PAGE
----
Barbie celebrates individuality and embraces imperfection

Gerry ChidiacThe most successful Hollywood film in years has been Barbie. Regardless of what one thinks of it, one must admit that it has generated a great deal of discussion. It almost seems like Barbie is a great work of art that leaves us contemplating the deeper meaning of life.

Spoiler Alert: If you have not seen the movie yet and plan to do so, stop reading now.

Several people recommended that I see Barbie, and while I enjoyed the colourful production and silly jokes, what sat with me were the existential elements of the film. I wondered if I was the only person who saw it that way, so I explored the commentaries about the film on YouTube. Some discussions were comical, and others were a complete waste of time. One, by a man who calls himself Eudaimonia, questioned whether the film was about seeking utopia. One cannot know the intent of the film’s writers, but what Eudaimonia said certainly resonated.

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The word “utopia” comes from the writings of Thomas More, a man who was executed by King Henry VIII for choosing his conscience over loyalty to his king. Utopia is actually a play on words, meaning “no place,” yet it has come to mean “the perfect place”.

The film begins in the utopia of Barbieland, where all the Barbies live an idyllic lifestyle, Barbies run everything, every night is girls’ night, and the Kens only live as accessories to the Barbies. No one gets old, and no one questions the meaning of their existence.

One day, Barbie does begin to question her existence and, on her quest to find meaning, travels with Ken to the real world. She ends up in another utopia, the world of corporate giant Mattel, the makers of Barbie. In essence, they preach that rampant consumerism is the answer to all our problems. If little girls play with Barbie dolls, they will be inspired to achieve their innate potential and live happy and fulfilling lives.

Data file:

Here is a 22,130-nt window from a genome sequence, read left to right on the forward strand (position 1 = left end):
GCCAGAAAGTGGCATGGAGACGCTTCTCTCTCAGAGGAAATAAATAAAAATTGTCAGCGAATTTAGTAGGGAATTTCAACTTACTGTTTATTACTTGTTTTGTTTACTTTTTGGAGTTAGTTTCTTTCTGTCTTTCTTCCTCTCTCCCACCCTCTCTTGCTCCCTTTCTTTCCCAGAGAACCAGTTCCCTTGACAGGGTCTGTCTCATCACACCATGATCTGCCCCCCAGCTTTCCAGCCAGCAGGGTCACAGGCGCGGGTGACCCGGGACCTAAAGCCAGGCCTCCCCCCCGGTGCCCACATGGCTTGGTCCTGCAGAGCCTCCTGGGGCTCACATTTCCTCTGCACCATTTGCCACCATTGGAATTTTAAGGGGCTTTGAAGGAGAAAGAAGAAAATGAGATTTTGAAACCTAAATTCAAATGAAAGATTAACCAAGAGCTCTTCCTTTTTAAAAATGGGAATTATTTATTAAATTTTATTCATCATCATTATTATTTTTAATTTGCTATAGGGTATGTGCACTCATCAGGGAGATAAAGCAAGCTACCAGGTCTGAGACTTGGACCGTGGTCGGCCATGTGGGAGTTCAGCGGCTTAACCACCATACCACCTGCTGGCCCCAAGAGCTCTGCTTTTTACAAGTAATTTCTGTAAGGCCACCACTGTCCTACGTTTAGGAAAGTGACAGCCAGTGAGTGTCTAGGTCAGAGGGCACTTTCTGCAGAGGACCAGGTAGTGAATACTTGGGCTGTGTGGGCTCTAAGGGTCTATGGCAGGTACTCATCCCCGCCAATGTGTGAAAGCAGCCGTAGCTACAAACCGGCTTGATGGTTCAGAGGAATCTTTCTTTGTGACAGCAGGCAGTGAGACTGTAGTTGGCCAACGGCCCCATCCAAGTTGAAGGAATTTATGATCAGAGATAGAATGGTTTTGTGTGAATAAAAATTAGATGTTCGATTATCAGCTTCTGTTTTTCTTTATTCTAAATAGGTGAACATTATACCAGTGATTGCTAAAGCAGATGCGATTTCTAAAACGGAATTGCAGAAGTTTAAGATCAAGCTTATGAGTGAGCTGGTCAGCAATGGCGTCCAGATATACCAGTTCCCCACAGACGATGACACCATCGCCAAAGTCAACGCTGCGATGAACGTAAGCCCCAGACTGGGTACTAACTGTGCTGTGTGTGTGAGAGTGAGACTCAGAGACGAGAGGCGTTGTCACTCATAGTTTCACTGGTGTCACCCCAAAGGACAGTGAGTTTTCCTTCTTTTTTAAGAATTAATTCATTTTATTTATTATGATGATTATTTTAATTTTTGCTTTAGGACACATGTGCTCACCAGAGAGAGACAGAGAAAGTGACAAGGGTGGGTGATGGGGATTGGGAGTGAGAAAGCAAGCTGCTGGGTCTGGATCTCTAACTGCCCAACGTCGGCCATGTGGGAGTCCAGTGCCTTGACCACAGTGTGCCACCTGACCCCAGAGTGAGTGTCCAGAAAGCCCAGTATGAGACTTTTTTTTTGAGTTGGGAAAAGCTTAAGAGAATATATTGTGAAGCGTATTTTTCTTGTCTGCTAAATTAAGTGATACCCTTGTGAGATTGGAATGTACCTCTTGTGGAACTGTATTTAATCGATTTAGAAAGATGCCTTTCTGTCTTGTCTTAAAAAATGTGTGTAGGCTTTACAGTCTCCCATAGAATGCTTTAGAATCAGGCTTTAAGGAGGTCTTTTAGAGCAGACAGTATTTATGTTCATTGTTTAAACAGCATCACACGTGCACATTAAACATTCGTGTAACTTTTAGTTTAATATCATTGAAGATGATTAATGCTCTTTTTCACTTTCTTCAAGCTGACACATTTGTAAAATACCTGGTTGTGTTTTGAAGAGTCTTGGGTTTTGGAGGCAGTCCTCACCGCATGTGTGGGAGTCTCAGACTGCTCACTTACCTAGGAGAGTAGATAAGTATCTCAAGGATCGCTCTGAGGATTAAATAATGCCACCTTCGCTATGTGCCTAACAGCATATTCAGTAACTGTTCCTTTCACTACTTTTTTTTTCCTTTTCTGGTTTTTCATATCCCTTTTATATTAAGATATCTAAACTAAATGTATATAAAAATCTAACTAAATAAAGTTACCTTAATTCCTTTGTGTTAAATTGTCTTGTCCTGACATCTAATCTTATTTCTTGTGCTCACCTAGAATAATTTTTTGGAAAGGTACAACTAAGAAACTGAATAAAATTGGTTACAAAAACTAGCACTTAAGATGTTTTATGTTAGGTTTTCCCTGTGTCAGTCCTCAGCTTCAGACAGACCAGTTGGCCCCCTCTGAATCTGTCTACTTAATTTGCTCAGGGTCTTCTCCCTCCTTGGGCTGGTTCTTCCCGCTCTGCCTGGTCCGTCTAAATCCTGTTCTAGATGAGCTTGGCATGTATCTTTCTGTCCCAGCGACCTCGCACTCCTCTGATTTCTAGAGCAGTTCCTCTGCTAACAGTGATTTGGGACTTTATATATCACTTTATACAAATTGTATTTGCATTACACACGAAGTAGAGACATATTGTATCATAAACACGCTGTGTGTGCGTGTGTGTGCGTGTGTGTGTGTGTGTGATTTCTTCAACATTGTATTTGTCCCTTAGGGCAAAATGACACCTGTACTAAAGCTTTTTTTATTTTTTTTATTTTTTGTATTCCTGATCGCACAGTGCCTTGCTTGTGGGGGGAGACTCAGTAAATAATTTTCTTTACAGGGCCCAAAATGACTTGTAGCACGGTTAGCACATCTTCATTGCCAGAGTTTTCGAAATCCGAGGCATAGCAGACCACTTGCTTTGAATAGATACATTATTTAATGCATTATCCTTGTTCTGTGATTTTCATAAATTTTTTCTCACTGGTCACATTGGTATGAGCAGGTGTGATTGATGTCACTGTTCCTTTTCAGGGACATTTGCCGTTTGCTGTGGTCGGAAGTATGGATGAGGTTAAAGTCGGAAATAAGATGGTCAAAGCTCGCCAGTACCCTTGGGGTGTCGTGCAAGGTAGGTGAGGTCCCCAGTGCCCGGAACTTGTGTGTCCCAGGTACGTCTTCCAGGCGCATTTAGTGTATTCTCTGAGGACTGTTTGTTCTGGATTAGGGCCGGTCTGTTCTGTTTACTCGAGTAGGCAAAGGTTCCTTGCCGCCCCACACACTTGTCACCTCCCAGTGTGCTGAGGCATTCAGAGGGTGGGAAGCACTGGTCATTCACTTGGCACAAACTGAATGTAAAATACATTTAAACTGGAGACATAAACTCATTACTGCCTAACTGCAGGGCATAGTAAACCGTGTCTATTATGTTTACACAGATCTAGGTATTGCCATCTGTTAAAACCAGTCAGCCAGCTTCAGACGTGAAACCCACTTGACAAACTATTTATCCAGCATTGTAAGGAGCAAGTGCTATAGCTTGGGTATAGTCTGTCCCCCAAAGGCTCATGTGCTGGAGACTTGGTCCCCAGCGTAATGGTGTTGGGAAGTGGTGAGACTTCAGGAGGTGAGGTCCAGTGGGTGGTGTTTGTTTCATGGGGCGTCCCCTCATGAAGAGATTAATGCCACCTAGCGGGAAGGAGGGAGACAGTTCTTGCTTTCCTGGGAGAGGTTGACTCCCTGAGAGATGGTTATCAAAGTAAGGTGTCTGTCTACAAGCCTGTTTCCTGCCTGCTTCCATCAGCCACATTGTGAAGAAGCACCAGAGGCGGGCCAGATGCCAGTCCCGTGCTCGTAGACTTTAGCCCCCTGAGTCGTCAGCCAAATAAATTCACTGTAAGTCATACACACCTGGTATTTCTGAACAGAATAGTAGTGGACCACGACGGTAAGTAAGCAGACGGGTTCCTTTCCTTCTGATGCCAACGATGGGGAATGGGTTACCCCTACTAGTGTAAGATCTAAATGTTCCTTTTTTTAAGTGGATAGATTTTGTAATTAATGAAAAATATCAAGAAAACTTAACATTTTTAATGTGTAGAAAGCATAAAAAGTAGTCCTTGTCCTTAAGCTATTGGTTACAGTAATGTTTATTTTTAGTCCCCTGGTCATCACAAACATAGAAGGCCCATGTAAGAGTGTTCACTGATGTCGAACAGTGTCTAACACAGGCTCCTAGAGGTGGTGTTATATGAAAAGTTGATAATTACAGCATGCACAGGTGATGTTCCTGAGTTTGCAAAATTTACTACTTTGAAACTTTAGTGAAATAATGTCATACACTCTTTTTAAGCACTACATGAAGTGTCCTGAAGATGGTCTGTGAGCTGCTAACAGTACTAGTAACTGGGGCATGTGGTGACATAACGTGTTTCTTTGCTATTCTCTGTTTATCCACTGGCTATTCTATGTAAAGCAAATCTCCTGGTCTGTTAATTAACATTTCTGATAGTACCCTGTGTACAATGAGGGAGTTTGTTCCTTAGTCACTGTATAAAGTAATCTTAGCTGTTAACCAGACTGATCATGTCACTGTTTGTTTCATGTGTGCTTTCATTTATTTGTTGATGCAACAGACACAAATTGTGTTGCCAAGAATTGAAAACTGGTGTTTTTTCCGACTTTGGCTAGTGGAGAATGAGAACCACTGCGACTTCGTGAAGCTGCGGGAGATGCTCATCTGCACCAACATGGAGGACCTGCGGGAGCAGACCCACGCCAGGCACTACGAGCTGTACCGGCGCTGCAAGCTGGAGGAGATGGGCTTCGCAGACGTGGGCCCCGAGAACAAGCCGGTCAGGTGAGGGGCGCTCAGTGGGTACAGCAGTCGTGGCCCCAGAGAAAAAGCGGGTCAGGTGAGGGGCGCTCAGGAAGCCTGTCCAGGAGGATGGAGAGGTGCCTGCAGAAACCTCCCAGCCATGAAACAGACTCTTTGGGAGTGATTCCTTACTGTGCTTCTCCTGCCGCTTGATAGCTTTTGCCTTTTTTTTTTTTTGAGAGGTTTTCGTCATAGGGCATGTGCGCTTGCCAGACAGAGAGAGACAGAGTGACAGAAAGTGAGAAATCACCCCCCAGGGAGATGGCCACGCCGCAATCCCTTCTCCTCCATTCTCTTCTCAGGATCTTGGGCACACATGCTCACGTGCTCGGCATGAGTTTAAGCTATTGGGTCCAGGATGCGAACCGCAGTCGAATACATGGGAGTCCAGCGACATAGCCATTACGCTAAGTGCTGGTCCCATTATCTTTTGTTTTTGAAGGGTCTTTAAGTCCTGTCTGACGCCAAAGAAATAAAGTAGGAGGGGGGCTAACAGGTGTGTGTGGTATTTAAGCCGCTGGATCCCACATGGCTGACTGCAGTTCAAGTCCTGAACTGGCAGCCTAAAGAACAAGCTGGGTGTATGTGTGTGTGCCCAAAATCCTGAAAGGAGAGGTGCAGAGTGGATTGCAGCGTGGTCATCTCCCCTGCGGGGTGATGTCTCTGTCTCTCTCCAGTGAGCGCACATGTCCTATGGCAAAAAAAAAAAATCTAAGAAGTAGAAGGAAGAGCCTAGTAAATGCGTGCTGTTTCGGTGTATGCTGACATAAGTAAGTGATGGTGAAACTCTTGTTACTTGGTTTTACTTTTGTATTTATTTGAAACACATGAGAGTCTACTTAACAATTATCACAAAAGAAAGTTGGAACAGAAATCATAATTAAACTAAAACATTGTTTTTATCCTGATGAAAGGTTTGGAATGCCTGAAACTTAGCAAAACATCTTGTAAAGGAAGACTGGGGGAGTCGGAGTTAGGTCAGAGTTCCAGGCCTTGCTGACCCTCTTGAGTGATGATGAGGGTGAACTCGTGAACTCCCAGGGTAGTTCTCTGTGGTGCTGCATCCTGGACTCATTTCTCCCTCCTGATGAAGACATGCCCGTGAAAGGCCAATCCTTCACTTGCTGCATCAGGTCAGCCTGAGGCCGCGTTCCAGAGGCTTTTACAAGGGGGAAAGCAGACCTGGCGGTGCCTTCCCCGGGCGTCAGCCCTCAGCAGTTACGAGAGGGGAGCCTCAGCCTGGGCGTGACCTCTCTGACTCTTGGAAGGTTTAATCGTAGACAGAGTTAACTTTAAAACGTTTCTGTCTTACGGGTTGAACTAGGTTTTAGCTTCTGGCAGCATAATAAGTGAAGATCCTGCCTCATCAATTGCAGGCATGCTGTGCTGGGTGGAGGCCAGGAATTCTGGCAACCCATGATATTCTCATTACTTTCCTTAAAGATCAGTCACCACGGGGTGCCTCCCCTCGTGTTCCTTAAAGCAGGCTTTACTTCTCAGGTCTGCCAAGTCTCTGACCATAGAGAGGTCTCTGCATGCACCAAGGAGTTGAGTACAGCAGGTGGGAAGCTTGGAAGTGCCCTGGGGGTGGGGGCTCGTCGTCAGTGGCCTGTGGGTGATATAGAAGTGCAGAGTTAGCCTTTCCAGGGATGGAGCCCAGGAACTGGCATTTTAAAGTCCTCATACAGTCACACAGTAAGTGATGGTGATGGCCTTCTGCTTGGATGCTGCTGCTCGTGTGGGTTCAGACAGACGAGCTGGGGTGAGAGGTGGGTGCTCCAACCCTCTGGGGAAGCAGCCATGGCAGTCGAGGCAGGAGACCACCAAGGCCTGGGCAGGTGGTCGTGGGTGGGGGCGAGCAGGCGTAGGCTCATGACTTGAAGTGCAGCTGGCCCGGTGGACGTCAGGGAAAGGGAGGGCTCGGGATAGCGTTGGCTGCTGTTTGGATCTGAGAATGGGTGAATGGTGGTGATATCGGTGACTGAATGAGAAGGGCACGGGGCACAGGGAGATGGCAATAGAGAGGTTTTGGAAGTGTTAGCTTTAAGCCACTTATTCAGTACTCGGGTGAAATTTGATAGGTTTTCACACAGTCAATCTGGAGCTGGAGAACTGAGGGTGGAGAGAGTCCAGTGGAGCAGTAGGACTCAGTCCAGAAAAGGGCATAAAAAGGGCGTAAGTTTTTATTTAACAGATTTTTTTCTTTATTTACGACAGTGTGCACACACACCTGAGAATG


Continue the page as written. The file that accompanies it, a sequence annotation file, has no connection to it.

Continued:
The other utopia comes when Ken experiences the real world and realizes that men do not have to be relegated to the role of accessory. Though he does not understand it, he embraces something called “the patriarchy” in a quest to bring meaning to his life. He returns to Barbieland before Barbie’s return and establishes “Kendom,” where the Kens now live in the Barbie houses and the Barbies serve them.

Neither of these utopias fulfill life’s deeper meaning or answer our most human questions. The life of a person is full of challenges. We suffer, we age, we get treated unfairly, and we even get cellulite. Most importantly, we ask about the meaning of our existence and our place in the world.

The story progresses with some interesting twists, but in the end, Ken realizes that neither he nor Barbie needs to be an accessory. As Barbie states, “It’s not Barbie and Ken. It’s Barbie. And it’s Ken.” In the final scenes, we see Ken wearing a shirt that says, “I am Kenough.”

Through Barbie’s interactions with real people, including the designer of the first Barbie doll, she rejects utopia and chooses to become a real woman, despite being aware of the difficulties this will entail.

As a confident male watching Barbie, I did not feel in any way threatened by the jokes about the patriarchy. As a human, I was not only entertained; I was also inspired. We do not live plastic, “perfect” lives. Being a person is messy. The challenge and the beauty of life is to make sense of our lived experiences and embrace the gift that each of us is to the world.

We are more than kenough; we are amazing. Utopia does not exist, but rapture comes from embracing who we are and making the world a better and kinder place.

Gerry Chidiac specializes in languages, genocide studies and works with at-risk students. He is the recipient of an award from the Vancouver Holocaust Education Centre for excellence in teaching about the Holocaust.

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